Emily Lewis: [Agrees]

Marcus Neto: And there’s no questions asked. People come up and they say, “I need four bicycles for this, this, and this age for male and femaile,” and the members of the church literally just walk them out and they wish them a merry Christmas. Do you know what I mean? It’s just a really cool thing because I remember how important my bike was to me when I was younger.

Emily Lewis: [Agrees]

Lea Alcantara: Right.

Marcus Neto: So I want to support that, and we also try to find, like if there’s a good cause, but also I think they may be instances where discounting and ensuring that you get the business is actually good for the business.

Lea Alcantara: [Agrees]

Marcus Neto: Like maybe you’re trying to work yourself into an industry that you’re not currently in, right?

Emily Lewis: Oh, right.

Lea Alcantara: [Agrees]

Marcus Neto: So you’re using it more as a marketing, because one of the difficult things that we have is that our skill set can be applied to any number of industries, and oftentimes, we are too generalist and so we don’t pick an industry and go after it, and so it makes it very hard to market yourself, like we’ve done work with Intel, but we’ve also built the local seafood restaurant.

Emily Lewis: [Agrees]

Marcus Neto: I mean, it doesn’t get much more divergent than that.

Lea Alcantara: Diverse, yeah.

Marcus Neto: Diverse, yeah, and so sometimes, we come across projects where we feel like the benefit would be that we would be working our way into a new industry, that we might be able to not – exploit is the wrong word – but we would be able to use that business as a jumping off point to earn additional business, and I think that’s certainly something you have to take into consideration.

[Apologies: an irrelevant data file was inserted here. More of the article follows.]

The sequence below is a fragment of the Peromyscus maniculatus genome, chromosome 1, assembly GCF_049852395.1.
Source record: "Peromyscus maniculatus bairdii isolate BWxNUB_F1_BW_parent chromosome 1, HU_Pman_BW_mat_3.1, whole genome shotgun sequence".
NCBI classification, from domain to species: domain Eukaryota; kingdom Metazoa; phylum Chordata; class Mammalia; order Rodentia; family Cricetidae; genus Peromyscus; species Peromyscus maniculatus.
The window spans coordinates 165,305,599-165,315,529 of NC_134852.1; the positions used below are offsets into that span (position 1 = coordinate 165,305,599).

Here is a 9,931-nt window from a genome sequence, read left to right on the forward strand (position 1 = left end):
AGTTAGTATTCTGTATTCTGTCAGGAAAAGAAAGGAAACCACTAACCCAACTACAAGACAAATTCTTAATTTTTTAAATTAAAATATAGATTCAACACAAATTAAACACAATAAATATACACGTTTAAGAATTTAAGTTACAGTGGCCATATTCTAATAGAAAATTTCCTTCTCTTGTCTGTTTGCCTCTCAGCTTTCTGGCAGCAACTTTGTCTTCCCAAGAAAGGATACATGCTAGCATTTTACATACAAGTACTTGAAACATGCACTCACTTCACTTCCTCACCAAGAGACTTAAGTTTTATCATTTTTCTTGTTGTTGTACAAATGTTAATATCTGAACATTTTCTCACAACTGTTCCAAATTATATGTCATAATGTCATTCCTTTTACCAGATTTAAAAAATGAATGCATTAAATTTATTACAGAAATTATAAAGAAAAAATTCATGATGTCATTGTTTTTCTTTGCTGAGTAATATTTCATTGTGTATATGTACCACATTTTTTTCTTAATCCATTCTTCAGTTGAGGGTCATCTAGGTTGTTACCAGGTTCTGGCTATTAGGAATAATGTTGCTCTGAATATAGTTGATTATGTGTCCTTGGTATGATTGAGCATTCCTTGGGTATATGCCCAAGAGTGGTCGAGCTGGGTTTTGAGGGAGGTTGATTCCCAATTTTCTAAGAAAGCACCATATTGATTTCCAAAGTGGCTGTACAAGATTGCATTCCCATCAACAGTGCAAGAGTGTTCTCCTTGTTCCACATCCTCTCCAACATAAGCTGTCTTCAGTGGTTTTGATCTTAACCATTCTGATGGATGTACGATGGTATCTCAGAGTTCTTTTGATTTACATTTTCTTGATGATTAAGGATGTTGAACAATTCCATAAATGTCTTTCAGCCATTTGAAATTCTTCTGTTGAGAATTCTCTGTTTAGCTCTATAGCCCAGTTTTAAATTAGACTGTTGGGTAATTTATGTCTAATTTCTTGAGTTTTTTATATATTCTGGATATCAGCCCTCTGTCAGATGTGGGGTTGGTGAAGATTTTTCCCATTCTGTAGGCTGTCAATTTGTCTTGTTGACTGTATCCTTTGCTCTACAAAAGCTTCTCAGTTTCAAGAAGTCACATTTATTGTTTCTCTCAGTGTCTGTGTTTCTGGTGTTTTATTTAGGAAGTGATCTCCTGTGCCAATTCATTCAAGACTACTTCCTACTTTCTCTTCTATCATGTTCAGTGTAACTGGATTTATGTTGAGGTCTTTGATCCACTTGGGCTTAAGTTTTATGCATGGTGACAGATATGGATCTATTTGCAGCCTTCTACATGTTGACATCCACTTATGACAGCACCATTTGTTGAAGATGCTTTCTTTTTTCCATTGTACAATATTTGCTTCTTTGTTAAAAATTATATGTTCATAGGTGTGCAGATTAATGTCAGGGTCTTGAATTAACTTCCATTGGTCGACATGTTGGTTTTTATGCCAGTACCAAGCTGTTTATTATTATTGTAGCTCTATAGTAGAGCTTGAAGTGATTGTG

Emily Lewis: Now, with sort of that same idea in mind, do you ever do like work with other agencies? And if so, do they get a special agency rate or discount because maybe they’re the lead on the project and doing most of the client hand holding?

Timestamp: 00:50:04

Marcus Neto: Yeah, I mean, we are agency friendly.  We just finished a big project with Sullivan Higdon & Sink out of Kansas. We were the ones that actually implemented the Kansas Health Institute website, and so when we were negotiating, I basically just flat out asked them what their budget was and he told me, and I didn’t want to do it for that amount because I felt like there was some room on the table for me to do it for a lesser amount, and have him feel good about that.

Emily Lewis: [Agrees]

Marcus Neto: So it wasn’t necessarily that we gave him a discounted hourly rate, but we backed off of what we would normally charge for the project because we wanted the agency to feel good about having us as their go-to people.

Emily Lewis: [Agrees]

Marcus Neto: Now, I don’t know if that’s going to end up being at getting us any additional business, but I’m certain that their profit margin was higher because we made that decision, and it’s basically the same thing as lowering your hourly rate.

Emily Lewis: Right. Which makes them probably feel really positive towards you in case there is work down the road.

Marcus Neto: Absolutely, and we hope that they would remember that. You’ll never know.

Emily Lewis: Yeah.